International Pheromone Solutions’ Technical Director Dr Sam Jones DPhil, MSc, BSc, BSc Hons will be giving a talk as part of the prestigious Chartered Institute of Horticulture’s Spring Webinar Series.
The webinar called – Practising IPM in Gardens and Horticulture and the Important Role of Pheromones – takes place on 14th April at 3pm. Registration closes on 12th April 2021. The session is free to attend and open to all. You can register for the event here. Access details will be emailed to registered participants before the event.
The aim of this short webinar will be to introduce the audience to semiochemicals (including pheromones) and to highlight the important role that they play in an effective Integrated Pest Management plan. This will involve looking at the types of semiochemicals used by insects, how they function and how they can be implemented into both larger scale horticultural systems and smaller traditional garden settings. Dr Jones will discuss a variety of insect pests and the appropriate systems used to manage each of these which should be of interest to horticulturists, vegetable growers and home gardeners.
Dr Jones will also introduce the principles of IPM and how this can be practised in smaller scale settings.
He explains: “I am delighted to have the opportunity to take part in this webinar series. It’s a great opportunity to explain the advantages of Integrated Pest Management (IPM).
“IPM is an environmentally friendly and ecologically sensitive approach to managing insect pests, diseases and weeds which uses a combination of different strategies and practices. The ultimate aim is to control pests as and when required without the need for blanket application of hazardous pesticides. Despite being initially developed for intensive arable and horticultural systems, the principles of IPM can be easily applied to smaller scale vegetable plots and gardens.
“Trapping systems using pheromones and other semiochemicals (Semiochemicals are marker or signal chemicals transmitting information between organisms) are used to monitor and manage insect pests, which is an integral part of any successful IPM plan. The importance of pest monitoring was identified by one of Britain’s most eminent entomologists and ecologists, the late Sir Richard Southwood FRS, who succinctly stated that Monitoring is the cornerstone of IPM. It is therefore important to understand how pheromone lures can be successfully implemented into a pest management plan whether you are a commercial horticulturist or a humble gardener.”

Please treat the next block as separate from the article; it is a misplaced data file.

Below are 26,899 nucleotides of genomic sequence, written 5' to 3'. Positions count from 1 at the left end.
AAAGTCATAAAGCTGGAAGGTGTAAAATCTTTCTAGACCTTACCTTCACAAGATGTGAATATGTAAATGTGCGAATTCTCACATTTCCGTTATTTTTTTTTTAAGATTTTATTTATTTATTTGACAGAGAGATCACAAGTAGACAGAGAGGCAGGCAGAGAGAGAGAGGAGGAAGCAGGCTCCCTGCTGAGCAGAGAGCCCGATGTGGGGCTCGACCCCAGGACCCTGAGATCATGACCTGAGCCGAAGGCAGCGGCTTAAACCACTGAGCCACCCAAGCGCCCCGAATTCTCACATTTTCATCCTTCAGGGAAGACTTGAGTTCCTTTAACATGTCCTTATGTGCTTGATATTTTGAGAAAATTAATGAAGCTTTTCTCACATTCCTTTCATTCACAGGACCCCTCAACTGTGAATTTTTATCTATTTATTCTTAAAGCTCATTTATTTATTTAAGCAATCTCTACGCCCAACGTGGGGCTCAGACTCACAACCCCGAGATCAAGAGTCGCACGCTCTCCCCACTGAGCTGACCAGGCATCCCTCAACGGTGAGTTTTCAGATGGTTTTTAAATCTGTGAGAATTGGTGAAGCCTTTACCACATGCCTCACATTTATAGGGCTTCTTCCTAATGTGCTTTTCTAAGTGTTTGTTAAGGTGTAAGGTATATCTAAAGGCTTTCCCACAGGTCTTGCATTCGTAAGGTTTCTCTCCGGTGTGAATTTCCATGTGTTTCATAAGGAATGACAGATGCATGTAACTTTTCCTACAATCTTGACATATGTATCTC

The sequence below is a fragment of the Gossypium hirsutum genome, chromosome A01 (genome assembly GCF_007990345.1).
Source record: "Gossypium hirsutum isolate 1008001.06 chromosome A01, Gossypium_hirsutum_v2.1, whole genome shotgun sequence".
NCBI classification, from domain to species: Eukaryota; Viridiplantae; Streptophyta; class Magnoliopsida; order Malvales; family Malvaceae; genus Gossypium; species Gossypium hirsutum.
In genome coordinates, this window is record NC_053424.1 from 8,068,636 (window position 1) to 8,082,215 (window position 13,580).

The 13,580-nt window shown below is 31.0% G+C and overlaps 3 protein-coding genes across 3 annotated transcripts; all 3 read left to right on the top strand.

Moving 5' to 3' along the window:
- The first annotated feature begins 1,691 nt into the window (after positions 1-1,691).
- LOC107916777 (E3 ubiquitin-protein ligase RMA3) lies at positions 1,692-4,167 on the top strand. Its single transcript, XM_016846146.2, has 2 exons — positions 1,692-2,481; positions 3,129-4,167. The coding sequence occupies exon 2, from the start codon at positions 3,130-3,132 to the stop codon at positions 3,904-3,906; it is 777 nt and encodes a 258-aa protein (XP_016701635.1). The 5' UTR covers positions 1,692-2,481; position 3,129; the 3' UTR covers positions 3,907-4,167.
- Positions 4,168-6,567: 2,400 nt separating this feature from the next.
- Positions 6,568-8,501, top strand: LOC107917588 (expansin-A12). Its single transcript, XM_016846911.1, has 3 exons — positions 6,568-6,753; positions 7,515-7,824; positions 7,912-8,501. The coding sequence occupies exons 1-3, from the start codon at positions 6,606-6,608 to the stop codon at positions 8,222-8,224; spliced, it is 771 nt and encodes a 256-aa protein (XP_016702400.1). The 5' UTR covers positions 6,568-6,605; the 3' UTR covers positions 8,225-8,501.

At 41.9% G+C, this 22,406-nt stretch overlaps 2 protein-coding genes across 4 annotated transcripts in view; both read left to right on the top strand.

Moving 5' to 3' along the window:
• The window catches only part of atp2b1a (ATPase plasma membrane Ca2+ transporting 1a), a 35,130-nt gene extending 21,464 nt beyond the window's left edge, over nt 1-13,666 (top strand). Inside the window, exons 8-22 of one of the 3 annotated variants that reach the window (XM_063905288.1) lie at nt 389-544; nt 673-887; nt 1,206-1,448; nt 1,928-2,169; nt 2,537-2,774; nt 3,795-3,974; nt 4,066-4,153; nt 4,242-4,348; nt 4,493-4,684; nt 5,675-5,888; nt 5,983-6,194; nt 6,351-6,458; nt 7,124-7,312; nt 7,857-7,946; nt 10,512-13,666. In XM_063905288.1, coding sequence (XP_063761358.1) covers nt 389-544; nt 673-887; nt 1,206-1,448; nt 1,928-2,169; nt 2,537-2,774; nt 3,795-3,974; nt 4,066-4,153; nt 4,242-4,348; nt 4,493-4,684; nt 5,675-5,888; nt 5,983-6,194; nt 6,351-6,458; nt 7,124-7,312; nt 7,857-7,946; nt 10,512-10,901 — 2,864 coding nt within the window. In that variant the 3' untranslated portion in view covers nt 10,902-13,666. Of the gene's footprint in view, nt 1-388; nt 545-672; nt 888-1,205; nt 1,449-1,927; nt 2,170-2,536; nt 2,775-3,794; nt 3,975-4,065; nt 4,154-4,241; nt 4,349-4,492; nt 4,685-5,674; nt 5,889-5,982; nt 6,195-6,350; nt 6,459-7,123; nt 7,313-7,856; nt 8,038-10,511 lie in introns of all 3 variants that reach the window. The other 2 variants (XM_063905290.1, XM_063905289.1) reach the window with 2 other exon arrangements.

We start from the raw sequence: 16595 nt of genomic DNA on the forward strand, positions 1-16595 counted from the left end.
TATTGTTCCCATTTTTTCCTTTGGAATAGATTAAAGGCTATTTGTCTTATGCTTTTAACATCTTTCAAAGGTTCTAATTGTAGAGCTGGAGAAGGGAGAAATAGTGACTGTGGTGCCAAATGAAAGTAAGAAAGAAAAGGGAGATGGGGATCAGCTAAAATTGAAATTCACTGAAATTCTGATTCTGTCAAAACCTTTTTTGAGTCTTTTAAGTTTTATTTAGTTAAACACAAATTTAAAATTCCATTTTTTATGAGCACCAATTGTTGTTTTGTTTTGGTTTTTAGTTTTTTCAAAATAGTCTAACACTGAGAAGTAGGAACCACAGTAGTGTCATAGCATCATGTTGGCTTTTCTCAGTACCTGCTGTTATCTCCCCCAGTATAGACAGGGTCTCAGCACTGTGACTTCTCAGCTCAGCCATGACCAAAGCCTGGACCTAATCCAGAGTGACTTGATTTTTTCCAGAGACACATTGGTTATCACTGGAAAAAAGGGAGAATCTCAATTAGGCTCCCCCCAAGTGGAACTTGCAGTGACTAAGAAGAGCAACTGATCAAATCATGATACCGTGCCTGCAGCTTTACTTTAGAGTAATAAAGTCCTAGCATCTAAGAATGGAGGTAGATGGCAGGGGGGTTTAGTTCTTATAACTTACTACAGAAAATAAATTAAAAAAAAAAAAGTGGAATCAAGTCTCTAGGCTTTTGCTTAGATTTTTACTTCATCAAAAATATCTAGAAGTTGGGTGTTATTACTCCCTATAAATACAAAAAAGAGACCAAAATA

Dr Jones is an entomologist with a keen interest in insect taxonomy, chemical ecology and behaviour. His academic achievements include a PhD in Chemical Ecology from the University of Sussex, a Masters in Entomology from Imperial College and Undergraduate degrees in Zoology and Chemistry from the Universities of Leeds and Leicester, respectively.
His role at International Pheromone Systems enables him to use his knowledge of chemistry and insect behaviour to develop new and improved products for the Integrated Pest Management (IPM) market. Much of his work involves collaboration with commercial partners and Research Institutes to develop novel solutions for the IPM market and resolve emerging pest issues.
Passionate about wildlife and its conservation; in his spare time Dr Jones works within a team surveying insect diversity at protected sites and reserves and is currently adapting his large garden to maximize the variety of plant and animal species that inhabit the space.
Wirral-based International Pheromone Solutions offers a nature-based approach and specialist knowledge for natural and safe solutions to monitor and manage pests in agricultural and domestic environments.
The company’s highly skilled entomologists find solutions from nature itself. Together with Universities, scientific partners and growers, the IPS team works to find natural solutions to help reduce pesticide use and support Integrated Pest Management (IPM) in agriculture, horticulture and forestry businesses.
A healthier, safer and more productive environment is achieved by using the natural behaviour of pests and finding the right pheromone combination and trapping solution specific to a particular species.